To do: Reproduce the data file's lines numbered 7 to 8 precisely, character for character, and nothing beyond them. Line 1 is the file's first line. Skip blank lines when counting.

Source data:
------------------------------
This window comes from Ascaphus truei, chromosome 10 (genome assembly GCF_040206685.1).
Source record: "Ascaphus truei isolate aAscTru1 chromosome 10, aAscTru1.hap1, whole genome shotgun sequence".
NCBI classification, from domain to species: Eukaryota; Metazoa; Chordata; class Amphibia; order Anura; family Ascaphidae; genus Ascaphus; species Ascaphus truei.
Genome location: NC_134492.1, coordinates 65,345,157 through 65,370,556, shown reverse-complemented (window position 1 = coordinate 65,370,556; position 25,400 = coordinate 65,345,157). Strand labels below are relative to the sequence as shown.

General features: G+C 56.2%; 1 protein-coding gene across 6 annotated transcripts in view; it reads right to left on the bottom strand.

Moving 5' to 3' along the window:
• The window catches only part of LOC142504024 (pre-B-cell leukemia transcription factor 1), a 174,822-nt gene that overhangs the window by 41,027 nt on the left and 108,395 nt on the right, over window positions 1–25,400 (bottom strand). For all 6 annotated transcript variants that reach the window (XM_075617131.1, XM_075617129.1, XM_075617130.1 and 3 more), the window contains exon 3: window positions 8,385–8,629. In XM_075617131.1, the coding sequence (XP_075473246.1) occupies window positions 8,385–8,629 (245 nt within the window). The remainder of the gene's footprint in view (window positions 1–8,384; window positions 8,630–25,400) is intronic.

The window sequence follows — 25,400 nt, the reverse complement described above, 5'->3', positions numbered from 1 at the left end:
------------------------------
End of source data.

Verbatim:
• The window catches only part of LOC142504024 (pre-B-cell leukemia transcription factor 1), a 174,822-nt gene that overhangs the window by 41,027 nt on the left and 108,395 nt on the right, over window positions 1–25,400 (bottom strand). For all 6 annotated transcript variants that reach the window (XM_075617131.1, XM_075617129.1, XM_075617130.1 and 3 more), the window contains exon 3: window positions 8,385–8,629. In XM_075617131.1, the coding sequence (XP_075473246.1) occupies window positions 8,385–8,629 (245 nt within the window). The remainder of the gene's footprint in view (window positions 1–8,384; window positions 8,630–25,400) is intronic.

The window sequence follows — 25,400 nt, the reverse complement described above, 5'->3', positions numbered from 1 at the left end: